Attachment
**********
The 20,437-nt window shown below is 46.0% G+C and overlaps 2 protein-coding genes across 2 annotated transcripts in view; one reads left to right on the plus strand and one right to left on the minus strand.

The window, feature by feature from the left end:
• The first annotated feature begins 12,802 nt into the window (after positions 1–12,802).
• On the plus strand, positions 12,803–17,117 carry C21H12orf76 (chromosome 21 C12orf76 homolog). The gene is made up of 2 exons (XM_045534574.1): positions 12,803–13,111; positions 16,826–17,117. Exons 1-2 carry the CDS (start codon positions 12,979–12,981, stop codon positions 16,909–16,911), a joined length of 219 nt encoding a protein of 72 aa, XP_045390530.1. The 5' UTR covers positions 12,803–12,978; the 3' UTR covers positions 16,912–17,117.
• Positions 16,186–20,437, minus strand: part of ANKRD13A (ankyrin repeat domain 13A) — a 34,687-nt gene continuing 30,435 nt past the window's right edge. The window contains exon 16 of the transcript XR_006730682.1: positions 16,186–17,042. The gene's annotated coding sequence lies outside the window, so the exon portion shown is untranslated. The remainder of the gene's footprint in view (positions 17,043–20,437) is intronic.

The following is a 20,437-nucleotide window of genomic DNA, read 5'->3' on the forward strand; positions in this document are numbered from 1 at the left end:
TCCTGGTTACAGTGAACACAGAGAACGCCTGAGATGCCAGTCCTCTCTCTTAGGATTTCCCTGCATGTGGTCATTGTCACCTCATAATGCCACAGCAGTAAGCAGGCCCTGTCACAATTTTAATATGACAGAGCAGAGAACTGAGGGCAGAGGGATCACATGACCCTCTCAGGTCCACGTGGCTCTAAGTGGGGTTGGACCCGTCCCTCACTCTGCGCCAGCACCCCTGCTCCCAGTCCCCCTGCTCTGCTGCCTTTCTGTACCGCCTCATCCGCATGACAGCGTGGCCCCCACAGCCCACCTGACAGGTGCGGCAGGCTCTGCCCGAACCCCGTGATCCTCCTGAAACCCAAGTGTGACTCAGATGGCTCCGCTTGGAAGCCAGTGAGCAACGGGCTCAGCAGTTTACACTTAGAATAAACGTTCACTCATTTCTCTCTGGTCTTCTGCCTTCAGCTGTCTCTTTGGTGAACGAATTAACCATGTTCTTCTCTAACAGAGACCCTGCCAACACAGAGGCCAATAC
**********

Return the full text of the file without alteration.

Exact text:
The 20,437-nt window shown below is 46.0% G+C and overlaps 2 protein-coding genes across 2 annotated transcripts in view; one reads left to right on the plus strand and one right to left on the minus strand.

The window, feature by feature from the left end:
• The first annotated feature begins 12,802 nt into the window (after positions 1–12,802).
• On the plus strand, positions 12,803–17,117 carry C21H12orf76 (chromosome 21 C12orf76 homolog). The gene is made up of 2 exons (XM_045534574.1): positions 12,803–13,111; positions 16,826–17,117. Exons 1-2 carry the CDS (start codon positions 12,979–12,981, stop codon positions 16,909–16,911), a joined length of 219 nt encoding a protein of 72 aa, XP_045390530.1. The 5' UTR covers positions 12,803–12,978; the 3' UTR covers positions 16,912–17,117.
• Positions 16,186–20,437, minus strand: part of ANKRD13A (ankyrin repeat domain 13A) — a 34,687-nt gene continuing 30,435 nt past the window's right edge. The window contains exon 16 of the transcript XR_006730682.1: positions 16,186–17,042. The gene's annotated coding sequence lies outside the window, so the exon portion shown is untranslated. The remainder of the gene's footprint in view (positions 17,043–20,437) is intronic.

The following is a 20,437-nucleotide window of genomic DNA, read 5'->3' on the forward strand; positions in this document are numbered from 1 at the left end:
TCCTGGTTACAGTGAACACAGAGAACGCCTGAGATGCCAGTCCTCTCTCTTAGGATTTCCCTGCATGTGGTCATTGTCACCTCATAATGCCACAGCAGTAAGCAGGCCCTGTCACAATTTTAATATGACAGAGCAGAGAACTGAGGGCAGAGGGATCACATGACCCTCTCAGGTCCACGTGGCTCTAAGTGGGGTTGGACCCGTCCCTCACTCTGCGCCAGCACCCCTGCTCCCAGTCCCCCTGCTCTGCTGCCTTTCTGTACCGCCTCATCCGCATGACAGCGTGGCCCCCACAGCCCACCTGACAGGTGCGGCAGGCTCTGCCCGAACCCCGTGATCCTCCTGAAACCCAAGTGTGACTCAGATGGCTCCGCTTGGAAGCCAGTGAGCAACGGGCTCAGCAGTTTACACTTAGAATAAACGTTCACTCATTTCTCTCTGGTCTTCTGCCTTCAGCTGTCTCTTTGGTGAACGAATTAACCATGTTCTTCTCTAACAGAGACCCTGCCAACACAGAGGCCAATAC